One part of the strategy was to replicate the traditional customer experience online. To do that, Pandora kept its sales staff employed throughout the pandemic, even if they were now working from home. In key markets, they activated remote shopping assistance that allowed salespeople to help customers select jewelry just as they would in the store. AR technology allowed customers to virtually try on items such as rings. In geographies where it was permitted, sales staff worked in stores to fulfill click and collect orders for pickup in store and curbside pickup. “Sterling helped us allocate inventory across locations for click and collect,” Heidingsfelder says. “We don’t have true distributed order management yet, but Sterling also helped us orchestrate where it made the most to fill an order for the customer.”

The company didn’t have the staff or capabilities to effectively do ship from store, so Pandora worked more closely with 3PL partners that were already doing e-fulfillment. That presented another allocation challenge. “In the past, most of the allocation was to brick-and-mortar stores,” Heidingsfelder notes. “We had to work closely with our production site in Thailand and better utilize our data to improve our forecasting. And, we increased our allocation runs to our 3PL partners from once a week to three times a week to get them fresh inventory. This was a huge effort.”

Finally, Pandora opened new facilities, including a location in Las Vegas solely for e-fulfillment in the U.S. and in a matter of months added B2C capabilities to the European distribution center in Hamburg that serves Germany, Austria and Belgium.

Becoming CX focused
If you read Gartner’s Top 20 Supply Chains for 2021, you can’t help but notice how often a new metric appears in the write-ups about the best supply chains: CX, which stands for customer experience. In those supply chains, cost is still one of the top five drivers of the supply chain, but led by Jeff Bezos and Amazon, delivering a customer experience is now number 1.

Going forward, Pandora has laid out a three-year strategy with digital investments that will strengthen its CX chops. “Growth is important, but we are putting personalization, omni-channel experience and the consumer at the center of what we do,” says Heidingsfelder. “We are working to break down the silos between our retail, wholesale and e-commerce channels to deliver a world-class customer experience.”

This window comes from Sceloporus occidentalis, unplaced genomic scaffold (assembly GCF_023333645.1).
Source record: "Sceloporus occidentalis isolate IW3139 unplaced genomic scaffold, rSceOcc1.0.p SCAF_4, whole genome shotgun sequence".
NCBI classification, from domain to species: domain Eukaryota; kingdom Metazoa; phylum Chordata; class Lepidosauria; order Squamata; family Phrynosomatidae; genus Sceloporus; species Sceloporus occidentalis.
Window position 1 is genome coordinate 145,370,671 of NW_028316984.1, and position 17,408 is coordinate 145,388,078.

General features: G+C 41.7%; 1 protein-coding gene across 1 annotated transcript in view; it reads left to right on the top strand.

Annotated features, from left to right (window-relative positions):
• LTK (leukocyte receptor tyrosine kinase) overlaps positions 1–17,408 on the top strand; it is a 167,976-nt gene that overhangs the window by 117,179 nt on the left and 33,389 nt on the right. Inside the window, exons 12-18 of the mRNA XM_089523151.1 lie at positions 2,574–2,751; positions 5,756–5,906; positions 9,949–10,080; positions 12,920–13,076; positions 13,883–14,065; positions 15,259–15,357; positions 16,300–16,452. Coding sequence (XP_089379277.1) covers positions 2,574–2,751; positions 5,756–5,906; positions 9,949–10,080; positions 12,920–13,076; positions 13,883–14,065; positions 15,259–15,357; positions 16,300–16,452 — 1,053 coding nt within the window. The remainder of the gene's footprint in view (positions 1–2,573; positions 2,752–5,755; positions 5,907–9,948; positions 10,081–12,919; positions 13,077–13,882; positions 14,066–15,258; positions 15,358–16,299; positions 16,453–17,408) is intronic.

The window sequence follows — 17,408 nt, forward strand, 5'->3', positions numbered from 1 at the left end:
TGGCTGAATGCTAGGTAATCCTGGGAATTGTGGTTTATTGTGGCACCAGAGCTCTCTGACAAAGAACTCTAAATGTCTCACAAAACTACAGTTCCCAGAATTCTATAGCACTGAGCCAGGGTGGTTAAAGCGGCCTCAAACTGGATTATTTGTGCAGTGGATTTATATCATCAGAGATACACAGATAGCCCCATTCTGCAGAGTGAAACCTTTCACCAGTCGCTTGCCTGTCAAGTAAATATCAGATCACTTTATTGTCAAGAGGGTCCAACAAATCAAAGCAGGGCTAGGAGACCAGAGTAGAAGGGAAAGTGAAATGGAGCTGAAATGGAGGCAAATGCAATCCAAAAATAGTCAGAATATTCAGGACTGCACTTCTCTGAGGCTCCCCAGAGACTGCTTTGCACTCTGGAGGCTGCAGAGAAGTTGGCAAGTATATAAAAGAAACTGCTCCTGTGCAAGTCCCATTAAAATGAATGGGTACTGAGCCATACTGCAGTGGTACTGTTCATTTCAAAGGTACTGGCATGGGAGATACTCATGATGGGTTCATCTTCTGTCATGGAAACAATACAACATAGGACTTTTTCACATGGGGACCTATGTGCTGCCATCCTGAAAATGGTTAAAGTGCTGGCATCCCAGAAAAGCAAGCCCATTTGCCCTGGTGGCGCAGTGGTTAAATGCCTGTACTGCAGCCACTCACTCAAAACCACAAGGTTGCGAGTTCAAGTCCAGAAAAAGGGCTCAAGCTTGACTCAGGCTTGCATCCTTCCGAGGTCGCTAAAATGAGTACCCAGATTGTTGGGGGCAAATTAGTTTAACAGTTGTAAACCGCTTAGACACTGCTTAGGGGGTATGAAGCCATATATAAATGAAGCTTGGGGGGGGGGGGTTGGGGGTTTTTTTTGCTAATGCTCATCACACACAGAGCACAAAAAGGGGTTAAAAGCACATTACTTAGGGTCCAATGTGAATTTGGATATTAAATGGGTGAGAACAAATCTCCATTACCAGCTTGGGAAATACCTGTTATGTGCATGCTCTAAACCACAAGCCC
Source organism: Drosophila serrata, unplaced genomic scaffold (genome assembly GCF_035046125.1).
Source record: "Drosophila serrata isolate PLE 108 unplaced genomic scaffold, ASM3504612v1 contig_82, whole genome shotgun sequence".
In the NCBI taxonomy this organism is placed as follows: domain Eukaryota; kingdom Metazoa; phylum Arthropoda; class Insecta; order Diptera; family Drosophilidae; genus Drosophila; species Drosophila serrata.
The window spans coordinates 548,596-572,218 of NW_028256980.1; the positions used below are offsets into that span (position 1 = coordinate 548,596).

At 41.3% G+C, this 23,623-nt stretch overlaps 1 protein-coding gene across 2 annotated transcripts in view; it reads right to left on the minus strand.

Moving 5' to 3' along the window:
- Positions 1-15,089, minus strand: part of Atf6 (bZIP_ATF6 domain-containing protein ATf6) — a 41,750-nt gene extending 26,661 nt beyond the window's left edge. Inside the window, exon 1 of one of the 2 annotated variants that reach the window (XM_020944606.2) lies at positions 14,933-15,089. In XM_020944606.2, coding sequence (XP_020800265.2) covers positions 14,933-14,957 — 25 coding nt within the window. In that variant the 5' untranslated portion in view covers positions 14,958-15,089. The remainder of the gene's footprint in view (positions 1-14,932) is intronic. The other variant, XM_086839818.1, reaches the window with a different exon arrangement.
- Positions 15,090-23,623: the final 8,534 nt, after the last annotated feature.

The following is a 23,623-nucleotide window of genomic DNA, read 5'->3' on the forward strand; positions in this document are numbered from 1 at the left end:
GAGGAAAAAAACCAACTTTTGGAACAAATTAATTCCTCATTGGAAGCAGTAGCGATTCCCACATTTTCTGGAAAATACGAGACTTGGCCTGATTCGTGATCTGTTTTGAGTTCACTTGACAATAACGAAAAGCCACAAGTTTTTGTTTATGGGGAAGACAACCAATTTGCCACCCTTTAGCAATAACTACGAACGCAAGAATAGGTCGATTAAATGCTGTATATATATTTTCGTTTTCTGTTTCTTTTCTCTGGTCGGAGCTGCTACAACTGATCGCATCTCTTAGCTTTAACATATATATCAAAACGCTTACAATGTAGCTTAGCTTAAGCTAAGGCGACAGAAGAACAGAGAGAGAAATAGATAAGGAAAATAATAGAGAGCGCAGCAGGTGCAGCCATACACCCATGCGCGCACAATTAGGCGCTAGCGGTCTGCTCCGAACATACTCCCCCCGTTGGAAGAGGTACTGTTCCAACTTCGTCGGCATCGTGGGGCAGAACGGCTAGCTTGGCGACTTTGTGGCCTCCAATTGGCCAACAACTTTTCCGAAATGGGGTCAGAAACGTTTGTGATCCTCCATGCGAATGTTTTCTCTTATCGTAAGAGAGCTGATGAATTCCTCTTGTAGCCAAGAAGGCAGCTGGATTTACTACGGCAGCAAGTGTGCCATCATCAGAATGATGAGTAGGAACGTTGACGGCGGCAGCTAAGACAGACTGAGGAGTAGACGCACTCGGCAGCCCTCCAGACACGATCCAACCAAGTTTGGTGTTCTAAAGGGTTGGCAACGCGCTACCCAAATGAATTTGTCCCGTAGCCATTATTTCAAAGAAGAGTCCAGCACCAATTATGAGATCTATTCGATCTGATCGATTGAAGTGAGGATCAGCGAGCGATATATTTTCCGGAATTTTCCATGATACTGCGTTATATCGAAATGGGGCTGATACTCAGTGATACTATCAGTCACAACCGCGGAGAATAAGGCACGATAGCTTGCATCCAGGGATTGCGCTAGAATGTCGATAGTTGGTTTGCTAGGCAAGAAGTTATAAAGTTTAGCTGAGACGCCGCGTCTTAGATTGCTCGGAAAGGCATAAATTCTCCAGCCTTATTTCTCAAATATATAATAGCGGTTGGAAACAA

There are roughly five elements to that strategy:

Product availability is king. That will require continued investments in planning and forecasting technologies and capabilities. DOM will be part of that strategy.

Focus on speed to the consumer. That includes strengthening last-mile capabilities in markets where the customer is looking for same day/next day delivery. To that end, Pandora is investing in a new TMS and in carrier integration solutions.

Robust fulfillment is important. This goes hand in hand with speed to the consumer. “We are creating a multi-node network strategy, where we utilize our partners, our own facilities and our stores,” Heidingsfelder says. “We have been working with 3PLs on e-fulfillment but we want to bring B2C capabilities inhouse and work from pooled inventory stock where possible.”

Personalization is key for many customers. Pandora is looking for better ways to track the status of deliveries, but also to communicate messages from a gift giver to the gift recipient. “We just went live in Italy with an application to provide this online,” Heidingsfelder says.

Sustainability has to be at the center of the supply chain given its importance to consumers.

Consistency. Pandora will deliver what it promises the customer at the time of the order.

Looking forward, Heidingsfelder says that Pandora needs to do two things to execute that strategy. “We need to build upon the foundation we’ve put in place, and do so without losing innovation,” she says. “One of our core values is we dare and the other is we deliver. In omni-channel, we want to do both.”

Want to learn more about Pandora’s digital transformation? Then register to attend the NextGen Supply Chain Conference, where Mariane Heidingsfelder will be the keynote speaker on Wednesday, November 3rd. NextGen is a virtual event November 2 – 4, 2021.

Article Topics

Digital Transformation
IBM Sterling
Mariane Heidingsfelder
NextGen Supply Chain Conference
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About the Author

Bob Trebilcock's avatar
Bob Trebilcock
Bob Trebilcock is the editorial director for Modern Materials Handling and an editorial advisor to Supply Chain Management Review. He has covered materials handling, technology, logistics, and supply chain topics for nearly 30 years. He is a graduate of Bowling Green State University. He lives in Chicago and can be reached at 603-357-0484.